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Nutrition and Health Characteristics of Low-Income Populations: Clinic Measures of Iron, Folate, Vitamin B12, Cholesterol, Bone Density, and Lead Poisoning AgEcon
Frazao, Elizabeth.
The Nutrition and Health Characteristics of Low-Income Populations study examined several eating behaviors for children and adults using 1988-94 National Health and Nutrition Examination Survey (NHANES-III) data. This summary focuses on the nutritional biochemistry blood tests and bone density measures that showed differences between income groups. The measures provide a baseline to monitor eating behaviors of Americans, focusing on the low-income population.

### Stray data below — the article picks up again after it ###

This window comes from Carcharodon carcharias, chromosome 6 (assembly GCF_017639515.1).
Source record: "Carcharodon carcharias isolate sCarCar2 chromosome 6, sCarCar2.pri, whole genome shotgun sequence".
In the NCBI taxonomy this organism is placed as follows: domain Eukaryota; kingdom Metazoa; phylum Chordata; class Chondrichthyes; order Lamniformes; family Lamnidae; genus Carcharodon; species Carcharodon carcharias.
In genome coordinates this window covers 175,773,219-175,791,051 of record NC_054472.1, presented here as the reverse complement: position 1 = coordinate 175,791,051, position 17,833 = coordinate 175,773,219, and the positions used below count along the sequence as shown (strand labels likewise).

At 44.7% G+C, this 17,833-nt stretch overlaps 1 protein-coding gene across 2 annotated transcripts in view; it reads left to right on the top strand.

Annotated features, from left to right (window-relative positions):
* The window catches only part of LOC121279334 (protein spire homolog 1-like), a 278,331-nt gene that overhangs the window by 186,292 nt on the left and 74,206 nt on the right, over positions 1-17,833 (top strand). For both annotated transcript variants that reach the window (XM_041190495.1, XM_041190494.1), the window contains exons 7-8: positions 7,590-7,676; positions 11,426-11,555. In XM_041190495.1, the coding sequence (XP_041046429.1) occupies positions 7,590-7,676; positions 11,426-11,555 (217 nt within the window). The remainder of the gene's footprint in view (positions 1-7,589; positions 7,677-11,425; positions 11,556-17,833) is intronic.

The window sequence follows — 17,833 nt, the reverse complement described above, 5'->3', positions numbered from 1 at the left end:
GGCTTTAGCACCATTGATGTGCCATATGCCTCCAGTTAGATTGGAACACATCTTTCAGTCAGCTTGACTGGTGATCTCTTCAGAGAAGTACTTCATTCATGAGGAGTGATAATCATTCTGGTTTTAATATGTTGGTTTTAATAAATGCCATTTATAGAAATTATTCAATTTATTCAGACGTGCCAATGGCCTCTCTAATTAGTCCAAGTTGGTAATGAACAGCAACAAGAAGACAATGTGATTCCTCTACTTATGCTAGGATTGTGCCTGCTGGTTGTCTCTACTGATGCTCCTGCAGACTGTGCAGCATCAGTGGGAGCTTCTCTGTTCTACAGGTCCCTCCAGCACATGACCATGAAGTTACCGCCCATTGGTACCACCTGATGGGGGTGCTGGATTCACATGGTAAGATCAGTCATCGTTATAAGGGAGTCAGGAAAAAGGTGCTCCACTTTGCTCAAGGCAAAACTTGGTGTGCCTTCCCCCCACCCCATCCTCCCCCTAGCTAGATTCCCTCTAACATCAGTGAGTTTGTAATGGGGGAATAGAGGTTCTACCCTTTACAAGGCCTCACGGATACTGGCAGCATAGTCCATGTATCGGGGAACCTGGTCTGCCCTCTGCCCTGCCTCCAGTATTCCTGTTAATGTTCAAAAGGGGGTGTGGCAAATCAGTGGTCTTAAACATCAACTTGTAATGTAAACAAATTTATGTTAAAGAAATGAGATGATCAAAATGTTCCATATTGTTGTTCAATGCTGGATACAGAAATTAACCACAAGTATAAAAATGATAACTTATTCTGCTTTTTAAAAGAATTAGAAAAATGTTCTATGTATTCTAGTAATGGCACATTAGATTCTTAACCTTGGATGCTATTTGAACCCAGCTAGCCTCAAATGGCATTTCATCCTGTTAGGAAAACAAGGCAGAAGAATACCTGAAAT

Tipo: Report Palavras-chave: Food Consumption/Nutrition/Food Safety; Health Economics and Policy.
Ano: 2005 URL: http://purl.umn.edu/33635
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Nutrition and Health Characteristics of Low-Income Populations: Meal Patterns, Milk and Soft Drink Consumption, and Supplement Use AgEcon
Frazao, Elizabeth.
The Nutrition and Health Characteristics of Low-Income Populations study examined several eating behaviors for children and adults using 1988-94 National Health and Nutrition Examination Survey (NHANES-III) data. The measures provide a baseline to monitor eating behaviors of Americans, focusing on the low-income population.
Tipo: Report Palavras-chave: Food Consumption/Nutrition/Food Safety.
Ano: 2005 URL: http://purl.umn.edu/33785
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NUTRITIONALLY-IMPROVED FOODS IN SUPERMARKETS: 1989-93 AgEcon